California movement has passed first hurdle.
A movement to split California into six states has passed its first legal hurdle. If the proposal gathers 807,615 signatures by July 18, it may be put to a vote in the Golden State.
The initiative holds some promise. Unlike similar movements in other states, which are largely lead by grassroots activists, Six Californias is spearheaded by Timothy Cook Draper, a media-savvy venture capitalist known for being an early investor in Skype and Hotmail.
“It’s very difficult to govern this state,” Draper has said. “We have the farmers in the Central Valley, and the entrepreneurs in the Silicon Valley, and we have the Hollywood group, and we have the military suppliers down in Southern California. They all have separate interests and separate needs. It’s very difficult for one group in Sacramento to serve all those needs.”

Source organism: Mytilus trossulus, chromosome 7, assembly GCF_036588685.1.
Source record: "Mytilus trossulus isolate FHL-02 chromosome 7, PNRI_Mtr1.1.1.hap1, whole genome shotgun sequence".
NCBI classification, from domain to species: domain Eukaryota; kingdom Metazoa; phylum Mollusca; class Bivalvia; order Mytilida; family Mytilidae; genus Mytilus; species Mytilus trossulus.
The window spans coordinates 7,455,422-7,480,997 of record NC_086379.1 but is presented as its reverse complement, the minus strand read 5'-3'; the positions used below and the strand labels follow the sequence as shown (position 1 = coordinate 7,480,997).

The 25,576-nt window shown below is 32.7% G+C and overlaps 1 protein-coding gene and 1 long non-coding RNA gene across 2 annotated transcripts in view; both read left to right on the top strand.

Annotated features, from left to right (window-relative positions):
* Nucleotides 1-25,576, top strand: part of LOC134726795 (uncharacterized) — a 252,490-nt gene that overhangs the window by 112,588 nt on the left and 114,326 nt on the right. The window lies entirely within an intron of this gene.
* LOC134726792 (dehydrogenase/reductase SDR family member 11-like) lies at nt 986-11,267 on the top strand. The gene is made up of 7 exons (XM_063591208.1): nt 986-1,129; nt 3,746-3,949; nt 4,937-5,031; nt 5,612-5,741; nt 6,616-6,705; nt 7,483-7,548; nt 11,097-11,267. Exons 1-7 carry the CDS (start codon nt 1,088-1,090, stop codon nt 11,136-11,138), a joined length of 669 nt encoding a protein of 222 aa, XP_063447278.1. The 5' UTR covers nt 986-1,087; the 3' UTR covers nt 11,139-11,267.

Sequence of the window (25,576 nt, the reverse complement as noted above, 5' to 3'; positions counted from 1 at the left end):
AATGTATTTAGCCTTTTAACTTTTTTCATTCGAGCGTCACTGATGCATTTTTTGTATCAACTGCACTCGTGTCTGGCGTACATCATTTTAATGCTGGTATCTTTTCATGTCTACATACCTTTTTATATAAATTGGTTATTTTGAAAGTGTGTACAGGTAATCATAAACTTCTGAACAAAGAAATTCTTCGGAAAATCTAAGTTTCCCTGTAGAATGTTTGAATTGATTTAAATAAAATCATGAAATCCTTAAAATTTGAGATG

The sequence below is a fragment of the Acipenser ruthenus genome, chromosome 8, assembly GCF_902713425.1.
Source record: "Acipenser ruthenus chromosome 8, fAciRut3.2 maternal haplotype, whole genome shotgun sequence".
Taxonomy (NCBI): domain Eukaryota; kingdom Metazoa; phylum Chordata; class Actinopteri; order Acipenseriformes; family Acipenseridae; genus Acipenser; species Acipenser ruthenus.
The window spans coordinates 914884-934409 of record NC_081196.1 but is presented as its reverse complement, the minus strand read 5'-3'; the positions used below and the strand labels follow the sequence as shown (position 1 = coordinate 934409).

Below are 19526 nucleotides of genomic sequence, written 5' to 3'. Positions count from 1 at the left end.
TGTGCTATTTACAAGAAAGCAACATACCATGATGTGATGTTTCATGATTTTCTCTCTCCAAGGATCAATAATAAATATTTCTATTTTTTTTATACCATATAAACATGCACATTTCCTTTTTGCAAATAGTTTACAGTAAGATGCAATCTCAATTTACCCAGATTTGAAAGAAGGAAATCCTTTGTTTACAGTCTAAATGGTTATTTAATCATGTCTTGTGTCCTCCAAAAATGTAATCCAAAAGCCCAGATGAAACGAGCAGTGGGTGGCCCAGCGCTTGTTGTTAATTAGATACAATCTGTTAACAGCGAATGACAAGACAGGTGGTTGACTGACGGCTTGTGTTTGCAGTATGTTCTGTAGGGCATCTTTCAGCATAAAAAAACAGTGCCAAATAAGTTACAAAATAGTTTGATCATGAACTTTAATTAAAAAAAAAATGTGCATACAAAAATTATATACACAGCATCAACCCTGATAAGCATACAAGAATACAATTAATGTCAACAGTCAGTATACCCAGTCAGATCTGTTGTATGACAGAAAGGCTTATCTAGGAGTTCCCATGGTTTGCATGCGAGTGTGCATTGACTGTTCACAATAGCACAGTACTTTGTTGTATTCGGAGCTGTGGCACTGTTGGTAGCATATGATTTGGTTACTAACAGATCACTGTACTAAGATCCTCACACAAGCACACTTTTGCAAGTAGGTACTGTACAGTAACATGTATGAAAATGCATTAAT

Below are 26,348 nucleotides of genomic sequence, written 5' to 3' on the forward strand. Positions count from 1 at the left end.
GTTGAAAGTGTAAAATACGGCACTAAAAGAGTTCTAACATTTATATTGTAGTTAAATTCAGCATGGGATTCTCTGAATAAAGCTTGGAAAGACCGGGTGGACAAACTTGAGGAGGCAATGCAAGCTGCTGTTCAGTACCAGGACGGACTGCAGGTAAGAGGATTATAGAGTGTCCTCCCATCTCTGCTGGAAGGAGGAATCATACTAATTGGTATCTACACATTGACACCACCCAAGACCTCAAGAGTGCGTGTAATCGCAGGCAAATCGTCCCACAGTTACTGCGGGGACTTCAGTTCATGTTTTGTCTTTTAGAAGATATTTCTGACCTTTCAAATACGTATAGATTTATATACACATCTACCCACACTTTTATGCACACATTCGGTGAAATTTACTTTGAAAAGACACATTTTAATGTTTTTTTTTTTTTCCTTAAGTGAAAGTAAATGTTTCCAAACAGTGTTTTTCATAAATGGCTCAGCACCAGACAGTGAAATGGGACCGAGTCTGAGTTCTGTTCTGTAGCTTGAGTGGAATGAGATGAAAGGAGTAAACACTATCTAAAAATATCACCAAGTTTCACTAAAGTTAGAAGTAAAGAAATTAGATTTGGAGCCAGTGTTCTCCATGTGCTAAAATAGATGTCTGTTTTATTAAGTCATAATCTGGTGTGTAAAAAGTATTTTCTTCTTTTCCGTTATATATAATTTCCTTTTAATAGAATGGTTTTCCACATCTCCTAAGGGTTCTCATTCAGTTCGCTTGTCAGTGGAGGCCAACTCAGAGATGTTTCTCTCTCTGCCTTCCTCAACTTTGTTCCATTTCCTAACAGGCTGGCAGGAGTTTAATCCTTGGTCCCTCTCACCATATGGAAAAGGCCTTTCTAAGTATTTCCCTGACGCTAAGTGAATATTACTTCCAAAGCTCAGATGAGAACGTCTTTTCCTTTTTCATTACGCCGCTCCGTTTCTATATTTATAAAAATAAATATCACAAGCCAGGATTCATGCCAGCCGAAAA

Though Maryland’s five Western counties are largely conservative, they are increasingly finding themselves yoked with draconian gun laws and crippling taxes by their state’s Eastern majority. “Lots of people out there feel like there is no recourse, there is no hope,” a spokesman for the initiative has said.
As Democratic constituencies grow around the country, conservative regions are increasingly exploring means of legal escape. This renaissance of conservative interest in statehood and nullification is both an inevitable and welcome development. It is an essential principle of republicanism that minorities should be allowed some power to manage their own internal affairs – and not be trampled beneath sheer majoritarian rule.
Missouri is on track to pass a bill that would nullify federal gun laws.